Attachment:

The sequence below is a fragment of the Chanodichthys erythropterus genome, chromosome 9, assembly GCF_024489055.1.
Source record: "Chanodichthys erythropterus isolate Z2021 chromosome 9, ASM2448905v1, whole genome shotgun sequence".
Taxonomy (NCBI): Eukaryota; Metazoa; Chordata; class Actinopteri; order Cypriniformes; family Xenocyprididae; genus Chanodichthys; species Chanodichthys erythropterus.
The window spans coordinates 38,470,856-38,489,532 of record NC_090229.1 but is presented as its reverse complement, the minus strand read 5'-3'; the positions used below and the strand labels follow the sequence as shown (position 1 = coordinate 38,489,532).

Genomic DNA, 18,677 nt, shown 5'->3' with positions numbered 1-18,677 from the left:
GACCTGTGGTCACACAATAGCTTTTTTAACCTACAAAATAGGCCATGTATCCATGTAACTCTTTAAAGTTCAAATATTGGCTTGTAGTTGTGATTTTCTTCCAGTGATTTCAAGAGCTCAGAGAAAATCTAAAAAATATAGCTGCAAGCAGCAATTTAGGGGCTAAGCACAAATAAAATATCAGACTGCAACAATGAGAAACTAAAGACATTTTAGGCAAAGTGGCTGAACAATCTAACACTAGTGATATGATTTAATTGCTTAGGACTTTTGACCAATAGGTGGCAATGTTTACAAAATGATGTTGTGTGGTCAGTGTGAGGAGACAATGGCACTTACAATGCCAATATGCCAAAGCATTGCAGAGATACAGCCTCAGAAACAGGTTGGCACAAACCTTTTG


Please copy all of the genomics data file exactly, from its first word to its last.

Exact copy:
The sequence below is a fragment of the Chanodichthys erythropterus genome, chromosome 9, assembly GCF_024489055.1.
Source record: "Chanodichthys erythropterus isolate Z2021 chromosome 9, ASM2448905v1, whole genome shotgun sequence".
Taxonomy (NCBI): Eukaryota; Metazoa; Chordata; class Actinopteri; order Cypriniformes; family Xenocyprididae; genus Chanodichthys; species Chanodichthys erythropterus.
The window spans coordinates 38,470,856-38,489,532 of record NC_090229.1 but is presented as its reverse complement, the minus strand read 5'-3'; the positions used below and the strand labels follow the sequence as shown (position 1 = coordinate 38,489,532).

Genomic DNA, 18,677 nt, shown 5'->3' with positions numbered 1-18,677 from the left:
GACCTGTGGTCACACAATAGCTTTTTTAACCTACAAAATAGGCCATGTATCCATGTAACTCTTTAAAGTTCAAATATTGGCTTGTAGTTGTGATTTTCTTCCAGTGATTTCAAGAGCTCAGAGAAAATCTAAAAAATATAGCTGCAAGCAGCAATTTAGGGGCTAAGCACAAATAAAATATCAGACTGCAACAATGAGAAACTAAAGACATTTTAGGCAAAGTGGCTGAACAATCTAACACTAGTGATATGATTTAATTGCTTAGGACTTTTGACCAATAGGTGGCAATGTTTACAAAATGATGTTGTGTGGTCAGTGTGAGGAGACAATGGCACTTACAATGCCAATATGCCAAAGCATTGCAGAGATACAGCCTCAGAAACAGGTTGGCACAAACCTTTTG